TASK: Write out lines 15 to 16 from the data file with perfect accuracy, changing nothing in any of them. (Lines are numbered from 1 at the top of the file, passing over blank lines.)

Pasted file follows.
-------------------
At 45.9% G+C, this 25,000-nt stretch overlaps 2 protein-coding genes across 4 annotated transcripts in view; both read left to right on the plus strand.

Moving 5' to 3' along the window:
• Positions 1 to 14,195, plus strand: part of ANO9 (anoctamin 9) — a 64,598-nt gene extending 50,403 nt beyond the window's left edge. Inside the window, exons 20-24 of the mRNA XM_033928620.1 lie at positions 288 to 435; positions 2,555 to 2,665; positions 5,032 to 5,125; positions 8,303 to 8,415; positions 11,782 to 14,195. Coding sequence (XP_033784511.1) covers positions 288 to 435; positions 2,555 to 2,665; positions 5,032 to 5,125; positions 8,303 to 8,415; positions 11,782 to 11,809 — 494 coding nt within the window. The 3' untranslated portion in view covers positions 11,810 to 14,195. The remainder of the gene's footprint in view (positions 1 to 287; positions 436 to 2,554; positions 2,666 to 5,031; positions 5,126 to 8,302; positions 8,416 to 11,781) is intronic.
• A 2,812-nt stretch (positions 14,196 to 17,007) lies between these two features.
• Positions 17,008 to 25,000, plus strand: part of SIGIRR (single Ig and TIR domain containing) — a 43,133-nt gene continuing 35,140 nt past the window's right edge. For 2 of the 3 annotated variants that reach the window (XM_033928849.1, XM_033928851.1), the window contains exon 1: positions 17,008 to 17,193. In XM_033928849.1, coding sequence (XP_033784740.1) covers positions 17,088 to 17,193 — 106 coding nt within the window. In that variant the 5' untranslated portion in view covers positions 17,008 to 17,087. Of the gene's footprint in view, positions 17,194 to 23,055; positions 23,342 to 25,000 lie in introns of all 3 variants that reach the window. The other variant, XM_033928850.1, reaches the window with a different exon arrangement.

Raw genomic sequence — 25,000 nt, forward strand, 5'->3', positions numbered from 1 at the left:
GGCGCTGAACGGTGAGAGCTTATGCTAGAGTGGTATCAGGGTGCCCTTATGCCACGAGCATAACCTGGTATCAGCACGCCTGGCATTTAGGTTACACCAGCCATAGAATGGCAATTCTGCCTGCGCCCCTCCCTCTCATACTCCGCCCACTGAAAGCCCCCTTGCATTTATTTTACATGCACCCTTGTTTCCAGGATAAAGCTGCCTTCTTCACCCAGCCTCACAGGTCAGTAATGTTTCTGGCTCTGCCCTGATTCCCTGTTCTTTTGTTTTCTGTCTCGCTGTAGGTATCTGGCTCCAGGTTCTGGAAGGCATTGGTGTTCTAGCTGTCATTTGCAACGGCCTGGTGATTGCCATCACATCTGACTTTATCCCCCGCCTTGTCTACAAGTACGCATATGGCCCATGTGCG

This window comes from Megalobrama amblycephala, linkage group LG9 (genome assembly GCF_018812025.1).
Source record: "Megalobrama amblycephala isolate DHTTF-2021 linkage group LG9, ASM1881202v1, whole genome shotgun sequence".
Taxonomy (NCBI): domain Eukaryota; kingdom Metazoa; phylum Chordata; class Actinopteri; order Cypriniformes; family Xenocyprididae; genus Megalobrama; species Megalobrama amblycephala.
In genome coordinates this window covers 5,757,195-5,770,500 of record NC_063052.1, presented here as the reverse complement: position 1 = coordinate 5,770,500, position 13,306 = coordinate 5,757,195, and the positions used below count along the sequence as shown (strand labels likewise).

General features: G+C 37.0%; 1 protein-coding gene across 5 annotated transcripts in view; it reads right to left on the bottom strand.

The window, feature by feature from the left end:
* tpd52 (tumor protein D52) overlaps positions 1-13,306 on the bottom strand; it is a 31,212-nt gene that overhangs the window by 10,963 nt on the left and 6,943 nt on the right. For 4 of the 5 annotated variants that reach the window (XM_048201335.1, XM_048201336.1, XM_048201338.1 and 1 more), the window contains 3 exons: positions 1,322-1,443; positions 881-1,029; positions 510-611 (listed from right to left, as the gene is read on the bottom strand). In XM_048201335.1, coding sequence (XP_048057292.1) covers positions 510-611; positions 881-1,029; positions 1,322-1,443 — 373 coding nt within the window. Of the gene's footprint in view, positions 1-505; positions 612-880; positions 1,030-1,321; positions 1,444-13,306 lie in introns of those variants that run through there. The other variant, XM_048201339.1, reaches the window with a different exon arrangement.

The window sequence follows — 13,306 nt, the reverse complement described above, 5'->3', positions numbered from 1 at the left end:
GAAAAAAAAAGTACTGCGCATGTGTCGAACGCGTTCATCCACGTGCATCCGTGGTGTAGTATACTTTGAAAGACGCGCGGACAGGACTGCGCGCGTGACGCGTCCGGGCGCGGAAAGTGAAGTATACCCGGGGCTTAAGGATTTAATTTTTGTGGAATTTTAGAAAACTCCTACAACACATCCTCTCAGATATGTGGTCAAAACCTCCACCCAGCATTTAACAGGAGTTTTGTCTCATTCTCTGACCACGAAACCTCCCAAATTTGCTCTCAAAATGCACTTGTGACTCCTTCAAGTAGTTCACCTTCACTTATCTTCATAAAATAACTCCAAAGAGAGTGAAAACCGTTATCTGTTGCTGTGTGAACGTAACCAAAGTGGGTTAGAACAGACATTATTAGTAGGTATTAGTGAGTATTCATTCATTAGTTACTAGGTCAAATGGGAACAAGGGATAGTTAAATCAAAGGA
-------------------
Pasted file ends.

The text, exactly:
The window sequence follows — 13,306 nt, the reverse complement described above, 5'->3', positions numbered from 1 at the left end:
GAAAAAAAAAGTACTGCGCATGTGTCGAACGCGTTCATCCACGTGCATCCGTGGTGTAGTATACTTTGAAAGACGCGCGGACAGGACTGCGCGCGTGACGCGTCCGGGCGCGGAAAGTGAAGTATACCCGGGGCTTAAGGATTTAATTTTTGTGGAATTTTAGAAAACTCCTACAACACATCCTCTCAGATATGTGGTCAAAACCTCCACCCAGCATTTAACAGGAGTTTTGTCTCATTCTCTGACCACGAAACCTCCCAAATTTGCTCTCAAAATGCACTTGTGACTCCTTCAAGTAGTTCACCTTCACTTATCTTCATAAAATAACTCCAAAGAGAGTGAAAACCGTTATCTGTTGCTGTGTGAACGTAACCAAAGTGGGTTAGAACAGACATTATTAGTAGGTATTAGTGAGTATTCATTCATTAGTTACTAGGTCAAATGGGAACAAGGGATAGTTAAATCAAAGGA